The aid station folks were super supportive. It helps when volunteers give time splits and say things like “you’re looking strong.” I stayed within sight of the second and third runners for several miles but had lost sight of the first runner by mile 5 or 6 because of the curviness of the course. I think it was somewhere around mile 6 when I caught the two guys in front of me in relatively rapid succession. I felt decent and the splits were consistently where I wanted them. The aid station volunteers at mile 10 informed me the time gap to first place was two minutes. Really? After taking off that quickly? That’s not much at that point, depending on how things shake out, but I wondered if that wasn’t a rough estimate and more like four minutes.


At some point, there was a very long straightaway in the trail that allowed me to see the lead cyclist and the first place runner. Perhaps I’ve made up time? Perhaps the gap really is just a couple minutes? Though they were just little specks on the horizon, it was enough information to keep me excited for the possibility of a better finish.

Many of the miles at this point were flying by, which is good for racing but bad for taking in scenery. My legs would actually do what I wanted. Speed up, slow down, square dance, hokey pokey, it didn’t matter. I occasionally had this feeling that my head was just mounted on a set of legs that were not my own. I’M INSIDE A ROBOT!!!! GUYS, I’M INSIDE OF A ROBOT!!!

As I rounded a sharp rightward curve around mile 15 I suspect my blood glucose was dropping and I broke my brain for a second as I glanced upward to the entrance of a giant space portal that was about to transport me into another dimension. Oh crap, that’s Sharp’s Tunnel. Doofus. Entering the portal, I quickly learned the tunnel is curved so you can’t see the other end and it is amazingly dark. It took a few seconds for my eyes to adjust. Don’t trip, space boy. It was actually very smooth soil. Pretty darn cool feature and certainly the first time I’ve raced through such a long tunnel.

An aid station awaits at the end of the tunnel. A volunteer yelled for me to get a banana and told me something like “you’ve got to catch the next guy.” Fantastic idea. I...chomp...will... chomp...this...chomp...eating...chomp...contest!

Falling apart at mile 26.15

Falling apart at mile 26.15

More running ensued. (Bet you wouldn’t have guessed that.) By mile 19 I could consistently see first place and could tell I was gaining rapidly. Maybe gradually ease up to him and hit the pace hard? By mile 20 I had drifted up behind Andrew. He knew I was there, probably from my periodic grunting, said he had blown up but was very encouraging to me pushing onward past him. Thank goodness I didn’t have to do a hard surge because those hurt.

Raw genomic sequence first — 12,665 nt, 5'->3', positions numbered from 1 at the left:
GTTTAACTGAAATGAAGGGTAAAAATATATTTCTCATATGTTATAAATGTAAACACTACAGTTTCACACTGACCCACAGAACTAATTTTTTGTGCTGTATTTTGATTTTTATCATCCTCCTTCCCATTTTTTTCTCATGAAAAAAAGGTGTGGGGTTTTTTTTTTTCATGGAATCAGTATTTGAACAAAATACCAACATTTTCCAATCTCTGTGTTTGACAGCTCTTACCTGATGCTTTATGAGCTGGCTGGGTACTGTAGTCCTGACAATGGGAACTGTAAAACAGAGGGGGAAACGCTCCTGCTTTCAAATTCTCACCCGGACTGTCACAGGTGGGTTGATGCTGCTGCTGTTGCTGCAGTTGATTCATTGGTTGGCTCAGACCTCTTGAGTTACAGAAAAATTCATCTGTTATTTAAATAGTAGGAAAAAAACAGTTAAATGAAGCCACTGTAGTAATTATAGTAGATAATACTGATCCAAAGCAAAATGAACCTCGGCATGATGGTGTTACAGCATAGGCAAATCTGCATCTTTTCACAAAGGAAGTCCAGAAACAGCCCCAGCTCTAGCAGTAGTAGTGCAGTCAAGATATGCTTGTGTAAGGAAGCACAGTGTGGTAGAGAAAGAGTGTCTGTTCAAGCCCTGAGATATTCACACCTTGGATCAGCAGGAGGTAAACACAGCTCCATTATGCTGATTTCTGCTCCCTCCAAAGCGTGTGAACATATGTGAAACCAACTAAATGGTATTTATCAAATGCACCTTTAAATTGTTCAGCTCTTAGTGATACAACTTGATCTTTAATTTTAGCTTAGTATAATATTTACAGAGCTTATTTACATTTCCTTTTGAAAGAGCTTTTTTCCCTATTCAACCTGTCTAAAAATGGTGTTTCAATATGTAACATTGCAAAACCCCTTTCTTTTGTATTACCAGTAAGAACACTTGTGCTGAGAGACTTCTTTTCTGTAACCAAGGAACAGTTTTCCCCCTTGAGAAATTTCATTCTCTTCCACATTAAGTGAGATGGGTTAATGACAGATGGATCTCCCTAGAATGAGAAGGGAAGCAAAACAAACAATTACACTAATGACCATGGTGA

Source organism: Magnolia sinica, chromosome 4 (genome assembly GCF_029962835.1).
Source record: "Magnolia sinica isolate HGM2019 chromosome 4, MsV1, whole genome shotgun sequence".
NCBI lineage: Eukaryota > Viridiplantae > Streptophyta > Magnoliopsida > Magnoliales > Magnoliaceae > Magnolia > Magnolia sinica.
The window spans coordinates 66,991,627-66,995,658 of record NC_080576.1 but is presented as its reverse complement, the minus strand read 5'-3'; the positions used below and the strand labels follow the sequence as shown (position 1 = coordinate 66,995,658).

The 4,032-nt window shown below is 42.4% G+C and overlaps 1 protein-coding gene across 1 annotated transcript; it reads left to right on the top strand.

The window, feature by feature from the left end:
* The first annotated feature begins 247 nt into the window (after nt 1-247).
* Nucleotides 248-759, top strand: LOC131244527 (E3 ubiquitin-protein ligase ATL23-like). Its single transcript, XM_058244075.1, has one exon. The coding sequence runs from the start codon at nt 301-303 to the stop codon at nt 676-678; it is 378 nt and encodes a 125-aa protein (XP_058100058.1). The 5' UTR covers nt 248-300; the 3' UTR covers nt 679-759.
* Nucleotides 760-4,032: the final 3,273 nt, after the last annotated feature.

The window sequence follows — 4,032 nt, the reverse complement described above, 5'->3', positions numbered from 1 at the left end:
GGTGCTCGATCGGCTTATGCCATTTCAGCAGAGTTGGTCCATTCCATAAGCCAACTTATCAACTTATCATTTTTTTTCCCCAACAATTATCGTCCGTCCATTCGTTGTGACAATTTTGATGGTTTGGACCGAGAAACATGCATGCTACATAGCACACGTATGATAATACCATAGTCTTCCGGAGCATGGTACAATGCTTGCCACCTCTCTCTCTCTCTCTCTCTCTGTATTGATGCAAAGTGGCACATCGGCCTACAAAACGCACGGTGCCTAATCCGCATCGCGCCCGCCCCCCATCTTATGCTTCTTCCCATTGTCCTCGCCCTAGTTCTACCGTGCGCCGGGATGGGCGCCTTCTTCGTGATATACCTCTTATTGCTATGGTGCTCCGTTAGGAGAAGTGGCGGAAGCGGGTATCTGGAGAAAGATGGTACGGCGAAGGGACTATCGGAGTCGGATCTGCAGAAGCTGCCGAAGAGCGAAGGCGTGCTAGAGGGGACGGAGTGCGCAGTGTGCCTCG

Taking the lead becomes a different beast because you are now the chased instead of doing the highly distracting and motivating chasing. I had no idea if there would be someone capable of hitting negative splits in the closing miles. A couple of miles clicked off where I was happy just to see splits under 7:00/mile. I had briefly listened to music for a few miles but now it was just irritating. I gained a new friend in lead cyclist Ray Adams who probably grew tired of my heaving and groaning.

Race director Kellyn Cassell berating me for not running faster

Race director Kellyn Cassell berating me for not running faster

The final couple miles through Marlinton transitioned to pavement. My legs were reminding me with each step that they were indeed my own painful masses of contractile proteins instead of the Terminator’s as they seemed to want to piston more up and down than swinging forward and backward. I couldn’t get up onto my forefoot for any additional robot power because I could sense both calf muscles were one aberrant neuromuscular synapse away from cramping. Going to need an oil change and 15-point inspection after this.

The street crossings in Marlinton were staffed with more great volunteers. They rhythmically chanted “ROBOT SPACE BOY! ROBOT SPACE BOY!” with astonishing volume. (Not true). I spied with my two tired eyes an iron bridge that I recognized from a video of the finishing section. Must...aggggghhh….be...uggggghhhh...close. And then I see my favorite volunteers ever dancing while dressed in neon orange Japanese kimonos (or simply just waving orange flags) indicating a right turn into Stillwell Park. A glance at my watch tells me all I need to know...start kicking. Inflatable finish line arch, I love you. Wow, I’m glad that’s over.


Seltzer, post-race snacks, pizza, sandwiches, finisher medals, pint glass age group awards, and custom pottery overall awards occupy our minds afterward. Great event Kellyn! Now, who wants to run back the other direction?


The local paper wrote a nice article about the race: